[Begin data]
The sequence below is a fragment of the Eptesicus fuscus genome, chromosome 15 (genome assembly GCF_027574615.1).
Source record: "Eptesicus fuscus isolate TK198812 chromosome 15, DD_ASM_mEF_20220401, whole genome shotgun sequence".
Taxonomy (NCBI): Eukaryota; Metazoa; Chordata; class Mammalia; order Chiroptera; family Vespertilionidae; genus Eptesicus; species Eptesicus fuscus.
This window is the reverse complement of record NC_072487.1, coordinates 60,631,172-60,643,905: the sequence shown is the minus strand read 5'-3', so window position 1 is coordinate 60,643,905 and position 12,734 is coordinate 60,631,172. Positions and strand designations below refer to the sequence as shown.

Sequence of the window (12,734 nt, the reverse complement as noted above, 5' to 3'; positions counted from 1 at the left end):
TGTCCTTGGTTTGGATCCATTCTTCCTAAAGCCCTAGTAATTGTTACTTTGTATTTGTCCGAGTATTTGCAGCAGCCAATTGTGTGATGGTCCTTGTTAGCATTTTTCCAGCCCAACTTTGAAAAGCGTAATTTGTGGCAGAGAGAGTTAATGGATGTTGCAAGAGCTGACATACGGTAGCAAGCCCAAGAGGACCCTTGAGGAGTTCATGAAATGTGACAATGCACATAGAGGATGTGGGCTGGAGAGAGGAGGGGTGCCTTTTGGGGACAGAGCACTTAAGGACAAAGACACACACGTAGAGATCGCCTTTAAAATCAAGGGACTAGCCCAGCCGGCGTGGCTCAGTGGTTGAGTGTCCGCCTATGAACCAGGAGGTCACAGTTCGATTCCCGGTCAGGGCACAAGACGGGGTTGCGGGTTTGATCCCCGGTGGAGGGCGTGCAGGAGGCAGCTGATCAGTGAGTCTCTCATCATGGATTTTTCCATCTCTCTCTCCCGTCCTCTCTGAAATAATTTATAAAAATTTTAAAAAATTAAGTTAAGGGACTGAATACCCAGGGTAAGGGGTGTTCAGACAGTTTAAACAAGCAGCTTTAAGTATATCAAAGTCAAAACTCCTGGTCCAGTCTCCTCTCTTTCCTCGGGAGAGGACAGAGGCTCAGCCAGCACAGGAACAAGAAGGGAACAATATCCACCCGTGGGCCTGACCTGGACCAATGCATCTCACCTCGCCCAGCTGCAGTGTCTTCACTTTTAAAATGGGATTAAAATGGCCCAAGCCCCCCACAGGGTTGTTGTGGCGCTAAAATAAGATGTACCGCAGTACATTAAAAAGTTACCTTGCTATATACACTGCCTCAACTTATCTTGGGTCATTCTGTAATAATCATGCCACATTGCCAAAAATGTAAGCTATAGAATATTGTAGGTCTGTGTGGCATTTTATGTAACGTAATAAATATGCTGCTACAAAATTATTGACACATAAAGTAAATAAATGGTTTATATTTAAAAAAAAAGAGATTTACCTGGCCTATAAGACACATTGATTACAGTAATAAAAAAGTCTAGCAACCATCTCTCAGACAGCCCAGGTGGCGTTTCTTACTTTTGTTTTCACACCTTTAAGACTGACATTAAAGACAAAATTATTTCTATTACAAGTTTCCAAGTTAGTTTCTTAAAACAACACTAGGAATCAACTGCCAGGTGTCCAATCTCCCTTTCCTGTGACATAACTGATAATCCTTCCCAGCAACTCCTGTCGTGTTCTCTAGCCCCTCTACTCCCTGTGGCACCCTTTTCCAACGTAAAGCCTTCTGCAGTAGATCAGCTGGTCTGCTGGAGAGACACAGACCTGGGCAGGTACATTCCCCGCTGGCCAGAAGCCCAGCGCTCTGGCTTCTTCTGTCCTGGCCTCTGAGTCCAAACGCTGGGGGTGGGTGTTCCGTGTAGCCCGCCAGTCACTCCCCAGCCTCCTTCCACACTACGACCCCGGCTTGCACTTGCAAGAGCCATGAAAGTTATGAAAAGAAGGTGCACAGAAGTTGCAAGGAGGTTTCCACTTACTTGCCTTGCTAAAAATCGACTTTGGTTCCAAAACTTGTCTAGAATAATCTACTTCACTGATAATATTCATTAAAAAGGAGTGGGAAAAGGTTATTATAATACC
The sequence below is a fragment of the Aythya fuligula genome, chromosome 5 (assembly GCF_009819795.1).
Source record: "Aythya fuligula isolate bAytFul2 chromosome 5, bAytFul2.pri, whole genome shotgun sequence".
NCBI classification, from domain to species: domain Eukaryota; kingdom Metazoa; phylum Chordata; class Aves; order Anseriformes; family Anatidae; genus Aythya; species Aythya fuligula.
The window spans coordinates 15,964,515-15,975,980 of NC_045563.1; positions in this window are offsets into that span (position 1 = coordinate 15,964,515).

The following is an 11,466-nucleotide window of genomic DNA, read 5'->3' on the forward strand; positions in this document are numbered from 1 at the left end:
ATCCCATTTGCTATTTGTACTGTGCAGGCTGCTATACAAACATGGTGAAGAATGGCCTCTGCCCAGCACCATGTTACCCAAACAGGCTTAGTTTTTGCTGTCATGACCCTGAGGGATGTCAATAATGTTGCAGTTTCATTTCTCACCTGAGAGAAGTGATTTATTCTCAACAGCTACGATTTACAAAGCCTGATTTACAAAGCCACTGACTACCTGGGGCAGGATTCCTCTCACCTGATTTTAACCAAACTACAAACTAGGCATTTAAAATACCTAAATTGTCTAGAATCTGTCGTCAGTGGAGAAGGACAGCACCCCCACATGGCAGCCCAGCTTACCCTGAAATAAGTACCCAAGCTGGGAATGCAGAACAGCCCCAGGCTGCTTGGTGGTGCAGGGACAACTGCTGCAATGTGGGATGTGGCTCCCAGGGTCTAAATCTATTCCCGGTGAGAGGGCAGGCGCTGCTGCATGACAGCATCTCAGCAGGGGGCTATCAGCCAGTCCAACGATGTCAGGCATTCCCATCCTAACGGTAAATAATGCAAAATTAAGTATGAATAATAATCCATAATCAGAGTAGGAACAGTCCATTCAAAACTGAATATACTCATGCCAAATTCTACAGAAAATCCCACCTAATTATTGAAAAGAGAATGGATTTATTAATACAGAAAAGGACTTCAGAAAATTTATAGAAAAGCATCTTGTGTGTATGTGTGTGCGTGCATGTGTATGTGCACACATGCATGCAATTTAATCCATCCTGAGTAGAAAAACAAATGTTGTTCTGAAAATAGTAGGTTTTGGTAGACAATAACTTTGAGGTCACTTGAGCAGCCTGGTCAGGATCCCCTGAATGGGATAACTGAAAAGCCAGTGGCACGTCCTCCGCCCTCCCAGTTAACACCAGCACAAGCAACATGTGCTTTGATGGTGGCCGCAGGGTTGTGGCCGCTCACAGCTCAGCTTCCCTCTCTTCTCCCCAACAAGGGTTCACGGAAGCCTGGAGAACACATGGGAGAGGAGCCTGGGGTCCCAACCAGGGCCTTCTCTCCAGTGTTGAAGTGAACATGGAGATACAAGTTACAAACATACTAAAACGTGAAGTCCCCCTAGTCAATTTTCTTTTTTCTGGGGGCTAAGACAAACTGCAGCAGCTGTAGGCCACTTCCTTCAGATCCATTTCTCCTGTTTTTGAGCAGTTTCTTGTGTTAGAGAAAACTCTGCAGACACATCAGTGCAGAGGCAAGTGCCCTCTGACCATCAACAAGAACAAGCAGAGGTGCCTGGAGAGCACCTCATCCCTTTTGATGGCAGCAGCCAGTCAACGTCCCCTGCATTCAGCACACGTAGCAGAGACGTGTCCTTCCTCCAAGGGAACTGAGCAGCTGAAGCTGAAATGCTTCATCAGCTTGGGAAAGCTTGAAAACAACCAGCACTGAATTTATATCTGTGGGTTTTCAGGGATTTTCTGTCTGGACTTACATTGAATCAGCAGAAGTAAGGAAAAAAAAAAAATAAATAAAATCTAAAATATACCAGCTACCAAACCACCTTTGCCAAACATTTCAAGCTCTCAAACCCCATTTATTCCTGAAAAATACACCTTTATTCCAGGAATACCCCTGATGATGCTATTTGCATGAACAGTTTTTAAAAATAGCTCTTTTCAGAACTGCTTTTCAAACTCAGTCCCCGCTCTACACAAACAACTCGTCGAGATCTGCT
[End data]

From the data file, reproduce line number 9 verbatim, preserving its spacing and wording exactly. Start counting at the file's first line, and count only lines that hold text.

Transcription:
NCBI classification, from domain to species: domain Eukaryota; kingdom Metazoa; phylum Chordata; class Aves; order Anseriformes; family Anatidae; genus Aythya; species Aythya fuligula.